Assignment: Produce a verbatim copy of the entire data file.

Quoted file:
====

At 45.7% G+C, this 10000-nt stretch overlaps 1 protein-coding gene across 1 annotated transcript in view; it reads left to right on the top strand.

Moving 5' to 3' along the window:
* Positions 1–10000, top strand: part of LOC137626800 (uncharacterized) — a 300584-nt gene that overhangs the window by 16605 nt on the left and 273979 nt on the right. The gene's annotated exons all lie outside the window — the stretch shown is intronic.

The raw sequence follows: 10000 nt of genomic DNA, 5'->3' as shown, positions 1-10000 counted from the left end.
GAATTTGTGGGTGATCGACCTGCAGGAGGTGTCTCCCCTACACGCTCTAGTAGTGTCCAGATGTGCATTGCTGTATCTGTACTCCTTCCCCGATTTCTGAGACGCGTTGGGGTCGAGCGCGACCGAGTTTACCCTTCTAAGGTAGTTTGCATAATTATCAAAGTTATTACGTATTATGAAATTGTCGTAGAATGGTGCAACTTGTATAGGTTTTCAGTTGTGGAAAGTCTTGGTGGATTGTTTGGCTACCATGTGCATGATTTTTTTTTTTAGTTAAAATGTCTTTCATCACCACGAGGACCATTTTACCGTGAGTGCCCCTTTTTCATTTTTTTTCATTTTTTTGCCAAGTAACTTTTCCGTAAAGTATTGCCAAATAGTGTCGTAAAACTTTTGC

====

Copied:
At 45.7% G+C, this 10000-nt stretch overlaps 1 protein-coding gene across 1 annotated transcript in view; it reads left to right on the top strand.

Moving 5' to 3' along the window:
* Positions 1–10000, top strand: part of LOC137626800 (uncharacterized) — a 300584-nt gene that overhangs the window by 16605 nt on the left and 273979 nt on the right. The gene's annotated exons all lie outside the window — the stretch shown is intronic.

The raw sequence follows: 10000 nt of genomic DNA, 5'->3' as shown, positions 1-10000 counted from the left end.
GAATTTGTGGGTGATCGACCTGCAGGAGGTGTCTCCCCTACACGCTCTAGTAGTGTCCAGATGTGCATTGCTGTATCTGTACTCCTTCCCCGATTTCTGAGACGCGTTGGGGTCGAGCGCGACCGAGTTTACCCTTCTAAGGTAGTTTGCATAATTATCAAAGTTATTACGTATTATGAAATTGTCGTAGAATGGTGCAACTTGTATAGGTTTTCAGTTGTGGAAAGTCTTGGTGGATTGTTTGGCTACCATGTGCATGATTTTTTTTTTTAGTTAAAATGTCTTTCATCACCACGAGGACCATTTTACCGTGAGTGCCCCTTTTTCATTTTTTTTCATTTTTTTGCCAAGTAACTTTTCCGTAAAGTATTGCCAAATAGTGTCGTAAAACTTTTGC